Apostle Apollos? image

Apostle Apollos?

It’s a great privilege to have just had an article published in the Journal of the Evangelical Theological Society. My topic was the question over whether Paul regarded Apollos as an apostle, specifically in 1 Corinthians 3-4, and my conclusion was that he did, and that this has implications for how we see the apostolate, both then and now. To read the whole thing, you need to subscribe, but I’ll give my main reasons here.

There are at least four good reasons to support the conclusion that Paul saw Apollos as an apostle in 1 Corinthians 3-4, and three of them would not emerge from reading 4:6-9 in isolation. They are as follows:

(1) When Paul speaks of God having exhibited ἡμᾶς τοὺς ἀποστόλους [us the apostles] last of all, the wider context of 3:5-4:21 indicates that the subjects of ἡμᾶς [us] are Paul and Apollos (and possibly Cephas as well). The subject of ἐσμεν [we are] in 3:9 is certainly Paul and Apollos, and the ἡμᾶς of 4:1 clearly involves Paul and Apollos, and perhaps Cephas too (from 3:22). So it is not a question, as Lightfoot suggests, of simply linking 4:9 to 4:6; the whole section has Apollos as one of the subjects of the first person plural, and there is no indication that this has changed by the time we reach 4:9. The observation that the first person plural is used in various ways in Paul’s letters, which is accurate, does not indicate sudden, unmarked transitions of that nature in this passage.1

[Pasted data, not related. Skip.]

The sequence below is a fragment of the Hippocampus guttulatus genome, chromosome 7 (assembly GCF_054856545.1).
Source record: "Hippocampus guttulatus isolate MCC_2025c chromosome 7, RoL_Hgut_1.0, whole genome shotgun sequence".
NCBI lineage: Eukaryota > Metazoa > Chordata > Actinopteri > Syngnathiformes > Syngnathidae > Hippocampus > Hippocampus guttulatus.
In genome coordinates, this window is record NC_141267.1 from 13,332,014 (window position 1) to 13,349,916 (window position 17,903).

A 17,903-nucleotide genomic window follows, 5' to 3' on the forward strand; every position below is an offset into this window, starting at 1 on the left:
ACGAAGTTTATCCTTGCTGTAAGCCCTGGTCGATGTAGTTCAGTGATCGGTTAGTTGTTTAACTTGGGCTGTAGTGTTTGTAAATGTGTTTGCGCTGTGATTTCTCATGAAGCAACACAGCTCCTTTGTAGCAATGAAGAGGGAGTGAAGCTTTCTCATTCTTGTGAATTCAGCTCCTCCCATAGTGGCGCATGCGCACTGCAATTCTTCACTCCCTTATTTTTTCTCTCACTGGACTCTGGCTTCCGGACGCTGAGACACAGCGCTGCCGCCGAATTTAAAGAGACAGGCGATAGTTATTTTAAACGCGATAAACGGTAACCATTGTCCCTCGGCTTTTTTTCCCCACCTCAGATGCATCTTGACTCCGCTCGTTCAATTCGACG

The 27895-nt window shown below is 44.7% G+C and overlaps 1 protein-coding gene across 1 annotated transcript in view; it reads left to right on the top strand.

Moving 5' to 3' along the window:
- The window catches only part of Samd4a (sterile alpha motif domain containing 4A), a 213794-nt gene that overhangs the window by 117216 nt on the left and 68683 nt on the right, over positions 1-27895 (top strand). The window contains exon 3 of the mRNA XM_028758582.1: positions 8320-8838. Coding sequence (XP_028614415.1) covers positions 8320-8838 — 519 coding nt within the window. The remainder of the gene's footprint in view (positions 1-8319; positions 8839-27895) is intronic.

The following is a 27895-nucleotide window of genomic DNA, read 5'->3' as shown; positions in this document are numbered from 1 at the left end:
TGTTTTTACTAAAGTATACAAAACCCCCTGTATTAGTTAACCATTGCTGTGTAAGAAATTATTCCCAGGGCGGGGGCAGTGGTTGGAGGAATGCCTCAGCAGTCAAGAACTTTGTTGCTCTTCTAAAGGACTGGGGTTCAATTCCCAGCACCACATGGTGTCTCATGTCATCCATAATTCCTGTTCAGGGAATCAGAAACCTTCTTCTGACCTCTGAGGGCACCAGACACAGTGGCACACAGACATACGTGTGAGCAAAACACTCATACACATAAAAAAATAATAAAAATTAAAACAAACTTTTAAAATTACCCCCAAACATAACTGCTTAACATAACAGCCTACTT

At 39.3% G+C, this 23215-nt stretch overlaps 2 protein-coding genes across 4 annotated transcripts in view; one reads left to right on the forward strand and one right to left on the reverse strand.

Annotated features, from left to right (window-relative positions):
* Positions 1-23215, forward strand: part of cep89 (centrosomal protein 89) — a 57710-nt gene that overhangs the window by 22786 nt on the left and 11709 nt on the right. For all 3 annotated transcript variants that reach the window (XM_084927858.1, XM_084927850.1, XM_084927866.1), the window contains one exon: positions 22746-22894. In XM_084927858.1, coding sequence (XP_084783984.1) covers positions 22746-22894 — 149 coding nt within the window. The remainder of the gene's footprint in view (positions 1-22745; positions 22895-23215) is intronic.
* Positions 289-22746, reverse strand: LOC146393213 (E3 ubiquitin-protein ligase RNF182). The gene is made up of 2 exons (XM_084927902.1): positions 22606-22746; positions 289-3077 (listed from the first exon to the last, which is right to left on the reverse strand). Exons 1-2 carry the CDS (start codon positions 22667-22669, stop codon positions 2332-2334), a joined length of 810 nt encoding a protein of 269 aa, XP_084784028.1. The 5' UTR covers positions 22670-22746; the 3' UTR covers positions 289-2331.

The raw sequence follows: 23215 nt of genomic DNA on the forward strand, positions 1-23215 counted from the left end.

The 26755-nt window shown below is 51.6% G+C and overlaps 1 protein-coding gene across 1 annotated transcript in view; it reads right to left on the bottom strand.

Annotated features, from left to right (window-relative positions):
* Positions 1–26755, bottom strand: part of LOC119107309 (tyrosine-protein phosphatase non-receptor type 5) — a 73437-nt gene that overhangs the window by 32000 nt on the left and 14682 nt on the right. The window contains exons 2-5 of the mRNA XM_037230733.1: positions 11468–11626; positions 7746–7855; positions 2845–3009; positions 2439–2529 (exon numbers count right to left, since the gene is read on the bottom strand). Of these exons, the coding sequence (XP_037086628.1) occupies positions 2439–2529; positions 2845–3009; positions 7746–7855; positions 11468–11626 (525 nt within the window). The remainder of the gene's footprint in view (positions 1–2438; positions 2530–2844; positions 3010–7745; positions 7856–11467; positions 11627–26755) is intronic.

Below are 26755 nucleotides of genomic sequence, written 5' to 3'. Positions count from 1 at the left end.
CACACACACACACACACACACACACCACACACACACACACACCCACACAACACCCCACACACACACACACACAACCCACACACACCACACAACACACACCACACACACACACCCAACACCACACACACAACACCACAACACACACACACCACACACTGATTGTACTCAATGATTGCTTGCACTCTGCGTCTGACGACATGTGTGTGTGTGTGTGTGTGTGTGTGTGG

(2) Looking at the specific paragraph in which the phrase ἡμᾶς τοὺς ἀποστόλους appears—which clearly begins with the ταῦτα δὲ, ἀδελφοί [now then, brothers] at 4:6—reinforces this conclusion. The ἐν ἡμῖν [in us] of 4:6 is certainly Paul and Apollos. Moving forward to verses 7-8, having just said that the Corinthians are intended to learn from “us” not to go beyond what is written, it makes immeasurably more sense to suppose that they are still the subjects of the heavily ironic “without us you have become kings” and “would that we might rule with you” in 4:8, than to suppose that new subjects have been introduced, and old ones removed, without any indication in the text; if a different subject had been intended, it is hard to see how the Corinthians, let alone modern readers, could have been expected to know that. The same is true, but even more so, of the connection between the “us” of 4:8 and the “us the apostles” of 4:9, which undoubtedly refer to the same subjects. Lightfoot’s analysis on this point is particularly unsatisfactory: